Tuesday, February 22, 2011

Misleading GPS Use

As someone who majored in geography and has some knowledge of computer science and graphics, I really admire the surge in popularity of GPS navigational tools.  What annoys me, however, is when they are misleadingly used in the context of something completely irrelevant to GPS.
One party guilty of such would be my college's career services department.  Last year they held two large career fairs, intended for all students in all academic programs.  My little geography-major self was so excited to see the cover of the handout:
Ooh a GPS! But with Career Services written where the manufacturer's name should be! Maybe Navteq's here, they have an office a few miles away for traffic.com.  Maybe Garmin, or Tomtom, or Google, or ESRI, or one of those big names, or heck maybe someone who wants geography majors to work with their awesome computerized geodata.  While there were a handful of representatives from companies willing to talk to geography majors for positions completely unrelated to geography, pretty much nobody was hiring for GIS.  Every engineering firm I met with either had a fully-staffed team or was planning to stick with paper maps. As far as the companies that showed up, there was definitely no Navteq, or Garmin, or Tomtom, or Google, or ESRI, or anything even close.  And definitely no company with anything to do with navigational software.  Well, maybe if you count the military, but I doubt they use devices intended for an ordinary car dashboard, like the one pictured above. False advertising, Career Services!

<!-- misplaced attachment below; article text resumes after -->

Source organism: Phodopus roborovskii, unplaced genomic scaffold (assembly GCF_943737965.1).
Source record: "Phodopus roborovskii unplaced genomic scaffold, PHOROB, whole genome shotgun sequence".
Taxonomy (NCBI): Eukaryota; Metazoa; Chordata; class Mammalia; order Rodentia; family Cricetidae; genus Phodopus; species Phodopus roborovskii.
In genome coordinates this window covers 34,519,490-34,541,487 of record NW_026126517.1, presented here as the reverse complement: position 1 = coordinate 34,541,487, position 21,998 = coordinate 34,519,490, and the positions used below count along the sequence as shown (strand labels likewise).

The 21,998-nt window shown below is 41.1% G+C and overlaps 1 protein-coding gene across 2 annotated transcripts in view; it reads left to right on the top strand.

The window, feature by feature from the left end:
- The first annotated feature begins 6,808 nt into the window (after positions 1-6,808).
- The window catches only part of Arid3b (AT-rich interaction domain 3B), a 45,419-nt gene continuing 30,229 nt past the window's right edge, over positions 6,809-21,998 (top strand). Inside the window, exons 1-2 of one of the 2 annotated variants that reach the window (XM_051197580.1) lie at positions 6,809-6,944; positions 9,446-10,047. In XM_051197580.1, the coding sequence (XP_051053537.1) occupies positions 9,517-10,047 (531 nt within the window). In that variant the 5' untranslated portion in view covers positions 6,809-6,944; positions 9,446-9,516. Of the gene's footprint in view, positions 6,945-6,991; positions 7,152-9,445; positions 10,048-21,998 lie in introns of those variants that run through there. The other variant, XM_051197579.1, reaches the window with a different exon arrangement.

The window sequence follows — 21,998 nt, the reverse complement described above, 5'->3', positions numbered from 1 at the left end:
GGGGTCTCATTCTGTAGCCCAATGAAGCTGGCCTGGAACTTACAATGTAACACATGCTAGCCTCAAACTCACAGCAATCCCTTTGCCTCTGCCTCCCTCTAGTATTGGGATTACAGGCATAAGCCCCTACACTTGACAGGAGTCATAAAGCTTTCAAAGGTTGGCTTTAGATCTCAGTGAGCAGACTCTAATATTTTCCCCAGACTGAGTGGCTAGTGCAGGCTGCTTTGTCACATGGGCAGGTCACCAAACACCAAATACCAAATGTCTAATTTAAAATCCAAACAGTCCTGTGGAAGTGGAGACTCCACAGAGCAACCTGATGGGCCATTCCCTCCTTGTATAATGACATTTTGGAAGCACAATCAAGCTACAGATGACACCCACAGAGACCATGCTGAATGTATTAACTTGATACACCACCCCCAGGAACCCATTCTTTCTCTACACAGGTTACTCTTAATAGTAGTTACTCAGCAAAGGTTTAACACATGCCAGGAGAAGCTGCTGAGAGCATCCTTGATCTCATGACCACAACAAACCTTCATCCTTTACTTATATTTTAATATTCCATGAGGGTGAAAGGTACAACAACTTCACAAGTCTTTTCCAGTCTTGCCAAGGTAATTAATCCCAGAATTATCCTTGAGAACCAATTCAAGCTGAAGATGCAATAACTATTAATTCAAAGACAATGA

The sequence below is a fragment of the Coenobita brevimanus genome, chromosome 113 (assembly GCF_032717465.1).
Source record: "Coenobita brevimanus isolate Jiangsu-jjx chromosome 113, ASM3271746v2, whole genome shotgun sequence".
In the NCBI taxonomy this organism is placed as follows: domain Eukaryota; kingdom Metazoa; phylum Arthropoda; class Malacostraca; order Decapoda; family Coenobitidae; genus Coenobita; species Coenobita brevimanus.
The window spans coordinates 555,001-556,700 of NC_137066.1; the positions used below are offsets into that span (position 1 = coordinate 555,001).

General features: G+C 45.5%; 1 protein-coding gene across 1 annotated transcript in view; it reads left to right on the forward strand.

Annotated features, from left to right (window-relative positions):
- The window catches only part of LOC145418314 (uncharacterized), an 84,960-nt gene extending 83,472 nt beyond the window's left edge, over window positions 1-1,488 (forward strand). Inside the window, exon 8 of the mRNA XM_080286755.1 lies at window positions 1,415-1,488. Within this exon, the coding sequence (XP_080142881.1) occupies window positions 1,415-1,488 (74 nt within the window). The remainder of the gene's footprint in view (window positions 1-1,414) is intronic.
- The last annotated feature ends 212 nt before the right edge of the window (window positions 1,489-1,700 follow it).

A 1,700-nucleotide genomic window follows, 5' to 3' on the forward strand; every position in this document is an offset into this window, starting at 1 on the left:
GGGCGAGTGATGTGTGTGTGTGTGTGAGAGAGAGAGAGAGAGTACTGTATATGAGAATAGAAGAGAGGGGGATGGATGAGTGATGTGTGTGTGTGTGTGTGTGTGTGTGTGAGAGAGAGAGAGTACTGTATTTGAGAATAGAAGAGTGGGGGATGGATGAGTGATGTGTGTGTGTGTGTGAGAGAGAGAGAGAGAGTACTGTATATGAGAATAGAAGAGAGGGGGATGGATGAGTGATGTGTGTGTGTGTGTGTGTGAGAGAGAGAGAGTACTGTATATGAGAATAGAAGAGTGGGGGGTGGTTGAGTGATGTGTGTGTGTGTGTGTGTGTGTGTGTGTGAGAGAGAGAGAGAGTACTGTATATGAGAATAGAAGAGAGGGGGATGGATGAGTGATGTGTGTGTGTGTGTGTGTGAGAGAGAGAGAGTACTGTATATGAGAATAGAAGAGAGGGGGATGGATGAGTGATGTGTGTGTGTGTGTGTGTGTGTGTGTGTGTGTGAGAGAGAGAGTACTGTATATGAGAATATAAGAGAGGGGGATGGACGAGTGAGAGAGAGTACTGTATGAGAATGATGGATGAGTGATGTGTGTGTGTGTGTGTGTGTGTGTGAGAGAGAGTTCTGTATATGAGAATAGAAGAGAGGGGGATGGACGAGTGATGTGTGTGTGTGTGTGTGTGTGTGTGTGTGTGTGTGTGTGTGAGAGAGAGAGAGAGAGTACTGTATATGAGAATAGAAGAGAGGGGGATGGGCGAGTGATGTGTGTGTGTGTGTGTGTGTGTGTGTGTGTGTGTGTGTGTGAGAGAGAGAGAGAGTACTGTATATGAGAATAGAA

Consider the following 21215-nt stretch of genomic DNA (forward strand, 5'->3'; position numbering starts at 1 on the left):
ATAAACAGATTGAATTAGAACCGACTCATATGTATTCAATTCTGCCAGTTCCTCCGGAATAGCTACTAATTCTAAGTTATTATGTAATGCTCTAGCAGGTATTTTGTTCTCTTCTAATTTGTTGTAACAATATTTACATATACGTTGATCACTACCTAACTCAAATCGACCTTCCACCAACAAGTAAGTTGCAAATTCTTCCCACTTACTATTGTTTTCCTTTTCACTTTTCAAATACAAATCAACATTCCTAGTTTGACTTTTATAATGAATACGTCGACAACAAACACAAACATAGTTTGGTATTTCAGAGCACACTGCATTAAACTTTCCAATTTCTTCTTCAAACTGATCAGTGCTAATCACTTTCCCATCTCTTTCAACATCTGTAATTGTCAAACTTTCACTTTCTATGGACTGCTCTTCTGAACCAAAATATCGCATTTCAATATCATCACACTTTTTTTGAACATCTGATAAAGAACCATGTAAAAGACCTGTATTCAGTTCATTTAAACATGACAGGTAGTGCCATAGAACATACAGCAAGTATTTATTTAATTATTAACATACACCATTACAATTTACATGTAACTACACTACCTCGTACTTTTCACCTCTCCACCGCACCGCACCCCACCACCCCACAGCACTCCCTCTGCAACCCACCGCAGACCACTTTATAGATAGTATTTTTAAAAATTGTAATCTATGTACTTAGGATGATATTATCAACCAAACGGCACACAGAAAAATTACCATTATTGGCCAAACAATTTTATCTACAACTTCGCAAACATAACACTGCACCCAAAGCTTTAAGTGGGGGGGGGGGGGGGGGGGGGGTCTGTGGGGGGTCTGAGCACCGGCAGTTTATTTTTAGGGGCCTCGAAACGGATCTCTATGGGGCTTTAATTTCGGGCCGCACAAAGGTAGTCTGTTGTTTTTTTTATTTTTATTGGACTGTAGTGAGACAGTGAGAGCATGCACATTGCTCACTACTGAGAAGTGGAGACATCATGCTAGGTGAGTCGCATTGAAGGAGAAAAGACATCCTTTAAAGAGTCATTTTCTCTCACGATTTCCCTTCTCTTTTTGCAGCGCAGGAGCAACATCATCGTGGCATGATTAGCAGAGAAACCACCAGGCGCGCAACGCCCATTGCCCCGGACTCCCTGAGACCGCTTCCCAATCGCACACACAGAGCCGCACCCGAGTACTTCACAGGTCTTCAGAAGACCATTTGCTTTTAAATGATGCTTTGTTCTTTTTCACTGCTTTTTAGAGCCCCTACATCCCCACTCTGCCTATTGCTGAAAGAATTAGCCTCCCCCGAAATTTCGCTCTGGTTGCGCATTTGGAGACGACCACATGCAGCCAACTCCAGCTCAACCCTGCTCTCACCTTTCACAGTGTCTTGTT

The other guilty party that comes to mind is this series of ads that began last year (and to my dismay have returned for this tax season):
What does tax preparation have in common with driving? Maybe they're both annoying and time-consuming? I guess it's because TurboTax is supposed to water down and simplify the tax preparation process, so you don't get "lost" in a maze of bureaucratic instructional paperwork, bizarre worksheets and random W-2 copies. But the "lost" sensation of "I'm so lost! This tax return form is confusing!" is a different kind of "lost" than "I'm so lost! I missed my exit!", neither of which of course is related to the ABC show Lost.  So while not false advertising, it is misleading use of the term GPS.  Do you think anyone at that ad agency even knows what GPS stands for or how it works? Or is there, in fact, a system of orbiting satellites which can complete my 1040? Can they triangulate?

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